Food waste has reached epidemic proportions. Roughly one-third of the world's food produced for humans is lost or wasted. In Europe, consumers waste on average 95-115kg a year. And just look across the Atlantic to where Canada is the second-worst country in the world (after the USA) for food waste with a whopping 396kg of food going to waste per head. And yet a staggering 4 million Canadians go hungry every year….
On this scale, it just isn't sustainable and there is a global target to halve food waste by 2030.
Step in Hellmann's Real Food Movement to bring this issue to life.
The Big Idea
Hellmann's based its campaign around the calculation that the food wasted in Canada every minute is enough to feed an entire stadium.
Leveraging this insight, Hellmann’s Real Food Movement served up free meals to a packed stadium made from food that was set to be discarded from local suppliers, and then set about making the big reveal...
What They Did
At the start of a local stadium event, Hellmann's Real Food event staff handed out free food to a crowd who were happy to be given a complimentary tasty meal. All caught on secret cameras, the footage we see then shows the crowd’s reaction to a half-time video that appears on the central screen outlining the food waste issues in Canada and that 4 million Canadians go hungry every year. The film then goes on to tell the story behind the free meals the crowd have just enjoyed, explaining how Hellmann's collected the food that would have been thrown out from local supermarkets and made it into the meals given out to everyone in the stadium.
Cue gasps and smiles as the crowd realise the 'experiment' they have become part of. The film then wraps up by presenting the solution that Hellmann's Real Food Rescue programme in partnership with MLSE (Maple Leaf Sports and Entertainment – owner of most sports teams and stadiums in Canada) will collect the leftover (edible) food from stadium events and redistribute to those most in need. Overall pledging to donate 50,000 meals – giving 'more real food, to more real people'.
The video neatly tells the narrative around this huge problem and then delivers a call to action to the brand's micro-site where consumers can get more information and ideas on how to make changes themselves too.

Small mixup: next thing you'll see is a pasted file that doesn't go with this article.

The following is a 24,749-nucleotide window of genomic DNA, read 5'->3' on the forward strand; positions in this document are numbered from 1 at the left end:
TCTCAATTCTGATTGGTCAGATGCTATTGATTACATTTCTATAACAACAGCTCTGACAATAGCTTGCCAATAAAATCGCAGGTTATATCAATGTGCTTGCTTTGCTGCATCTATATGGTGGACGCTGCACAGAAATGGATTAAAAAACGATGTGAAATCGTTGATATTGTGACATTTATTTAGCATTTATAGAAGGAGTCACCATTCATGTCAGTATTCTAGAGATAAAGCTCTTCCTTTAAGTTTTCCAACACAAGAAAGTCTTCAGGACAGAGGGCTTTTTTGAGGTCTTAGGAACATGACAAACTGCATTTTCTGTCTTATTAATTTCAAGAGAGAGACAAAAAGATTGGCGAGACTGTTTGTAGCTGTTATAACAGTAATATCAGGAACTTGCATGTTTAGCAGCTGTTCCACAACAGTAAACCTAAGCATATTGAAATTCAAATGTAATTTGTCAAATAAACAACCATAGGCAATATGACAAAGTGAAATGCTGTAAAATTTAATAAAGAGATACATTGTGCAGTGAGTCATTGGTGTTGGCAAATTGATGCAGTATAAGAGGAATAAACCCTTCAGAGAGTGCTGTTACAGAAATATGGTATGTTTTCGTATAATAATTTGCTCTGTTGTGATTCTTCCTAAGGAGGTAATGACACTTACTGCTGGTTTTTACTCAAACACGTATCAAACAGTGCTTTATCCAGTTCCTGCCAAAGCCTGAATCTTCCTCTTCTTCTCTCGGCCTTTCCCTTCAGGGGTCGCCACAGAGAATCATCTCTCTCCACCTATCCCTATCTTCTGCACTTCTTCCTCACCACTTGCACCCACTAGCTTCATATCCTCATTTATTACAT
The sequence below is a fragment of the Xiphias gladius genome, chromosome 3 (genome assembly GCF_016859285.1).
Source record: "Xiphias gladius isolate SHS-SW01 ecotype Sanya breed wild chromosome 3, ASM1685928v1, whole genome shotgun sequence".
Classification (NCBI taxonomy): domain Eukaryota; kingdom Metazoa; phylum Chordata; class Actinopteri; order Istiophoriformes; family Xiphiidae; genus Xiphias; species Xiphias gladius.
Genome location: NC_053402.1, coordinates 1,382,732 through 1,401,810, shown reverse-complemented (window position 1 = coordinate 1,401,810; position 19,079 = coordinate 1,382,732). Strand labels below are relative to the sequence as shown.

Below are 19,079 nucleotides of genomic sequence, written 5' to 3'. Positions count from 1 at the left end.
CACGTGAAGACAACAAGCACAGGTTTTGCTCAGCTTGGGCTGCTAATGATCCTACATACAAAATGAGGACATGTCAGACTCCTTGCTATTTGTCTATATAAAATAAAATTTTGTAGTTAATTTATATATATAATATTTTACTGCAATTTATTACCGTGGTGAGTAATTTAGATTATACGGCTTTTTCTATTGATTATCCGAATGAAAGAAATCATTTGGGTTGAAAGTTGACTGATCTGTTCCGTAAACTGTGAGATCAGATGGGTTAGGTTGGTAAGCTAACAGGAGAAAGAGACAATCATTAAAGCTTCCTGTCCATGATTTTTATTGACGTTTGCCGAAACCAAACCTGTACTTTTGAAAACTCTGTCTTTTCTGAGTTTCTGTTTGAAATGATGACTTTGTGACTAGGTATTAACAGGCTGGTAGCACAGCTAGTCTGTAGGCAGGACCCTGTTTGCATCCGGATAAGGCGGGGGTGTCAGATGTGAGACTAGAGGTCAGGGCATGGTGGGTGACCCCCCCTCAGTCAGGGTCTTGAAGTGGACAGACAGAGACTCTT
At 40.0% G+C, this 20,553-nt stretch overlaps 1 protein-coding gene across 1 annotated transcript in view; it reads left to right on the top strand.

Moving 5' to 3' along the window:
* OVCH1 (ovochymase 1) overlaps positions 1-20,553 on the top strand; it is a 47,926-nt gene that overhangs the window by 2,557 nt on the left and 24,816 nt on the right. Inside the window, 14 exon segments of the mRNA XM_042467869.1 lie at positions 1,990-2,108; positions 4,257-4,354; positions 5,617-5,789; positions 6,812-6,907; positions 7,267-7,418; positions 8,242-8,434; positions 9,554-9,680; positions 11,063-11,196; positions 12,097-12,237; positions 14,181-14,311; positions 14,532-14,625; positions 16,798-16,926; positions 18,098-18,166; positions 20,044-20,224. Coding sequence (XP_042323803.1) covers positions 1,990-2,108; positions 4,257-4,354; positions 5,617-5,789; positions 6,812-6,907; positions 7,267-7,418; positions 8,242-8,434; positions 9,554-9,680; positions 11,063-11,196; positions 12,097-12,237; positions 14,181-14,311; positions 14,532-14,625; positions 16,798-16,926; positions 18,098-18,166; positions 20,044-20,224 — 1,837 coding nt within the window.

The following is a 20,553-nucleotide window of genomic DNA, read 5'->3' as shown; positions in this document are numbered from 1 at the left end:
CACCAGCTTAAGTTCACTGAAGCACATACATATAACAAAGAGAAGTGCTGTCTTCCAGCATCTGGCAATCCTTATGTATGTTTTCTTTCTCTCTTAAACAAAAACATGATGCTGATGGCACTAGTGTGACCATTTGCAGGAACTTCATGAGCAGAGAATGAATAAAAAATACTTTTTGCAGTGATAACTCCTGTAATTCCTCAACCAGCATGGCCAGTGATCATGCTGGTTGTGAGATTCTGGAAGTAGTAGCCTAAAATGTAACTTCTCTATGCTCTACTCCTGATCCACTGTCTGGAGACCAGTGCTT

This clever experiential 'surprise and delight' translates into content that delivers the message far wider than the captive audience at the stadium. The powerful message, the partnership with MLSE and quantifiable pledge to act on the Canadian food waste issue from both a waste standpoint, but also getting the food into the mouths of those that need it most, means this is an integrated campaign with real meaning, heart, and intention.
The call to action to the brand's micro-site brings consumers into a branded environment, but with more useful content and ideas for how consumers themselves can make a difference at home and reduce their own food waste.
Overall I love the execution – it's simple, it delivers emotive content with a serious message through a real-life activity. Hellmann's puts its money where its mouth is.
The only build from my point would be more content on the micro-site and ensuring it stays fresh and up-to-date with the rollout of the campaign. This could be a real destination for consumers looking to make everyday changes and inspiration on how to effect change themselves to contribute positively to the global target. But it's early days as the campaign is inevitably still rolling out, so I look forward to seeing further updates on the actual success of this campaign.
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